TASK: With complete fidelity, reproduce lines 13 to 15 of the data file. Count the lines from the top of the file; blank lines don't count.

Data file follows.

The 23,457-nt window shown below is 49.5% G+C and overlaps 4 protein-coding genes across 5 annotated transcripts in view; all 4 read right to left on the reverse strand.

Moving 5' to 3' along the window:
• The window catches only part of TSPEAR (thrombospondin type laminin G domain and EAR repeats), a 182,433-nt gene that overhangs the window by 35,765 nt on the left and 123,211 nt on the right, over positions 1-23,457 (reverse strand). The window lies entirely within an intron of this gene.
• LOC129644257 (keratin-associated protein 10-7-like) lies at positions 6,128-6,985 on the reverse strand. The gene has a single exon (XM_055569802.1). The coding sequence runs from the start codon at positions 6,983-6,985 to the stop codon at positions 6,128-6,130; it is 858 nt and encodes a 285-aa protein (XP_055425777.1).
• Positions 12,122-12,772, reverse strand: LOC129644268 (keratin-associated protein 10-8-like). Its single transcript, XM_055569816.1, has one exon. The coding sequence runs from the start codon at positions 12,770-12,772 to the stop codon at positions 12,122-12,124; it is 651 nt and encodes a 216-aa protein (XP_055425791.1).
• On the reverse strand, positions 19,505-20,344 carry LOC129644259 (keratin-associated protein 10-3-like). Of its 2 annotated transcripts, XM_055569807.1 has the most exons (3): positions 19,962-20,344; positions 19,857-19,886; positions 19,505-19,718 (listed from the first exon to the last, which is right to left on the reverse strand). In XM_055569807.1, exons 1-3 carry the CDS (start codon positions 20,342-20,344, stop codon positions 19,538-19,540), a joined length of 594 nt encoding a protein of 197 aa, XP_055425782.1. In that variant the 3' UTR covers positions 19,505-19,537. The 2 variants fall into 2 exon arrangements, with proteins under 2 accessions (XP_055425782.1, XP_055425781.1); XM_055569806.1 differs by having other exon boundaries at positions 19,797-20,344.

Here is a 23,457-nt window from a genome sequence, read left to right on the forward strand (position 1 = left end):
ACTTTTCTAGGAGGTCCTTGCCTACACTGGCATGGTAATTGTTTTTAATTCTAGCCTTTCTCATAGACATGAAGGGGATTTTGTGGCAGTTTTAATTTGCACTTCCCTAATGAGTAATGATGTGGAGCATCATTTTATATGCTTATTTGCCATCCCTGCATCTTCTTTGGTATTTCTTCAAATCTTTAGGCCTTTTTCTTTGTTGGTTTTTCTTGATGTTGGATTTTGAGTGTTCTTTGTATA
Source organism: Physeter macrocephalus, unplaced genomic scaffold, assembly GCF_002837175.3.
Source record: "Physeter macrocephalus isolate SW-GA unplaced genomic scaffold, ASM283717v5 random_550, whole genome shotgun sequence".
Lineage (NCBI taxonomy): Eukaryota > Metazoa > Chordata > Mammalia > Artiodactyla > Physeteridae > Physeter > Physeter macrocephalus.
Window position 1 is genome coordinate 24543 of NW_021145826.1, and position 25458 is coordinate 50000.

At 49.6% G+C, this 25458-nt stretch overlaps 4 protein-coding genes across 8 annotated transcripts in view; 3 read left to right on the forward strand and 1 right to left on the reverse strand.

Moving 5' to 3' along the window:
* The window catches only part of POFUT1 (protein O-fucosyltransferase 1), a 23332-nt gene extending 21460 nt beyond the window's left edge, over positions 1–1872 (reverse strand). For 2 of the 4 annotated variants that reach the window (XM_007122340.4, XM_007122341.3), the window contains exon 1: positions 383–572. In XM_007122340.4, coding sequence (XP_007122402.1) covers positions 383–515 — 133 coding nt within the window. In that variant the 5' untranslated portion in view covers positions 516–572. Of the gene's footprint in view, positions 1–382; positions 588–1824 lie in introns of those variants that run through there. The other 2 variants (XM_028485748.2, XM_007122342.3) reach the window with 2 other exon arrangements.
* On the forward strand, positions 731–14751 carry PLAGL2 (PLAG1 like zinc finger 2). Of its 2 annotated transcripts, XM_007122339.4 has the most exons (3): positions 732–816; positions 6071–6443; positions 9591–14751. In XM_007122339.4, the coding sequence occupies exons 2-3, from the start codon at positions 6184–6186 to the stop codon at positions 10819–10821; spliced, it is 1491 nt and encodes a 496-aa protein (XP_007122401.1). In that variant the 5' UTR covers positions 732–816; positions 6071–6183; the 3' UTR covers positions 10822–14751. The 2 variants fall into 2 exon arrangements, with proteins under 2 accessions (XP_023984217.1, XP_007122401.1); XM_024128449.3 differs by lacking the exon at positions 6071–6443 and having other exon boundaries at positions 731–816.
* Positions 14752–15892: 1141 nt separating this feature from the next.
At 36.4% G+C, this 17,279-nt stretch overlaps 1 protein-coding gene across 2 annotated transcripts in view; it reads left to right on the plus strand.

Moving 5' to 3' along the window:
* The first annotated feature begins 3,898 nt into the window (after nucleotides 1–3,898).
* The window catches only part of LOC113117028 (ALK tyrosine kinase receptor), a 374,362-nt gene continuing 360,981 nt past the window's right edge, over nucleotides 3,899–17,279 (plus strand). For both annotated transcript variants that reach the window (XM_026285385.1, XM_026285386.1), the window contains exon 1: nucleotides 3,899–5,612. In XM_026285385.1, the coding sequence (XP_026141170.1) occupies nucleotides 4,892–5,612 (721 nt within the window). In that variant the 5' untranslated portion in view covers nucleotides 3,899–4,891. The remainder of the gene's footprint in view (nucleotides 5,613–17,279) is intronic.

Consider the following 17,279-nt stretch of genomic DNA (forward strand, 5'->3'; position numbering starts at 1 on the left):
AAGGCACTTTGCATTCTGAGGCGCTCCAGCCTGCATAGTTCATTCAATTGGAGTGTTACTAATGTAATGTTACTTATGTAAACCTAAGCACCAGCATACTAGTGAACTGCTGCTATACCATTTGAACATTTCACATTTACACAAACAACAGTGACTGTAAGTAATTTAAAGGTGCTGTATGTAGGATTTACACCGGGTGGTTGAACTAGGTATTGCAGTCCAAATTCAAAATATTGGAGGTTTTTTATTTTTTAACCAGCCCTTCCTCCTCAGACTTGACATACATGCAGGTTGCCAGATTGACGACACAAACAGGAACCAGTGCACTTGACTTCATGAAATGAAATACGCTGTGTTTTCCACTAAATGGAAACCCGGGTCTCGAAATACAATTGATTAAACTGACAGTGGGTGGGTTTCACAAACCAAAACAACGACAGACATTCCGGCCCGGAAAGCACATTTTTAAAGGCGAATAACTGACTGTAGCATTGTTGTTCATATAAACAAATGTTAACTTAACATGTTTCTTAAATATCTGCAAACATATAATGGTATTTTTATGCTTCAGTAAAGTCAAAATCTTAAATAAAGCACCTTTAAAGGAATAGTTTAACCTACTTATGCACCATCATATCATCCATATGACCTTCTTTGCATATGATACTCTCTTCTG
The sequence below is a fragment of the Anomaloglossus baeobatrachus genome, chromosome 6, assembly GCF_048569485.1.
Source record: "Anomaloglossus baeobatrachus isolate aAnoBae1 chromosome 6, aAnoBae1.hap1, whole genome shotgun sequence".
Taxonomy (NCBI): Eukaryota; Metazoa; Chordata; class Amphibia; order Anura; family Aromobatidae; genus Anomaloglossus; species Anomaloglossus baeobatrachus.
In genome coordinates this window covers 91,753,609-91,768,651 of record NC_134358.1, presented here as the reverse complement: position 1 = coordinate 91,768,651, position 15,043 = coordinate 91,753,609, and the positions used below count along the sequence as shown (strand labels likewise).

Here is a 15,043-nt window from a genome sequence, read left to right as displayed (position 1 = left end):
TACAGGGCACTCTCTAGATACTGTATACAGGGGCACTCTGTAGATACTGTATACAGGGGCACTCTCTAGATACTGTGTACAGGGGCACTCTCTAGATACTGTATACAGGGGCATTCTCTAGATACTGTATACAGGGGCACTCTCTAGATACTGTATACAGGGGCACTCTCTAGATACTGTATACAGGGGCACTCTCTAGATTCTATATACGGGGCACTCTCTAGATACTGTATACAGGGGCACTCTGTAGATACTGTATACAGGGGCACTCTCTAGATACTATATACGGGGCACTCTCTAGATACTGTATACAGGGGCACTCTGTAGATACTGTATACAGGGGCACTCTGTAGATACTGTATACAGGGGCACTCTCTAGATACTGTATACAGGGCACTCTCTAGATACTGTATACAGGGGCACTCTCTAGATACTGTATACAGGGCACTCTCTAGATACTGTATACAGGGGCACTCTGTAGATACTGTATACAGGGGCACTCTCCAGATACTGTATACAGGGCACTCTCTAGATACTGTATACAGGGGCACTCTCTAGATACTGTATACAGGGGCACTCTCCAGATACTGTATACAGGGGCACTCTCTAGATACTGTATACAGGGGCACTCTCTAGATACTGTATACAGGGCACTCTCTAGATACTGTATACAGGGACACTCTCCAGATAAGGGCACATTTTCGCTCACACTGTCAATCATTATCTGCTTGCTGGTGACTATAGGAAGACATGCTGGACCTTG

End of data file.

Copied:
At 49.6% G+C, this 25458-nt stretch overlaps 4 protein-coding genes across 8 annotated transcripts in view; 3 read left to right on the forward strand and 1 right to left on the reverse strand.

Moving 5' to 3' along the window:
* The window catches only part of POFUT1 (protein O-fucosyltransferase 1), a 23332-nt gene extending 21460 nt beyond the window's left edge, over positions 1–1872 (reverse strand). For 2 of the 4 annotated variants that reach the window (XM_007122340.4, XM_007122341.3), the window contains exon 1: positions 383–572. In XM_007122340.4, coding sequence (XP_007122402.1) covers positions 383–515 — 133 coding nt within the window. In that variant the 5' untranslated portion in view covers positions 516–572. Of the gene's footprint in view, positions 1–382; positions 588–1824 lie in introns of those variants that run through there. The other 2 variants (XM_028485748.2, XM_007122342.3) reach the window with 2 other exon arrangements.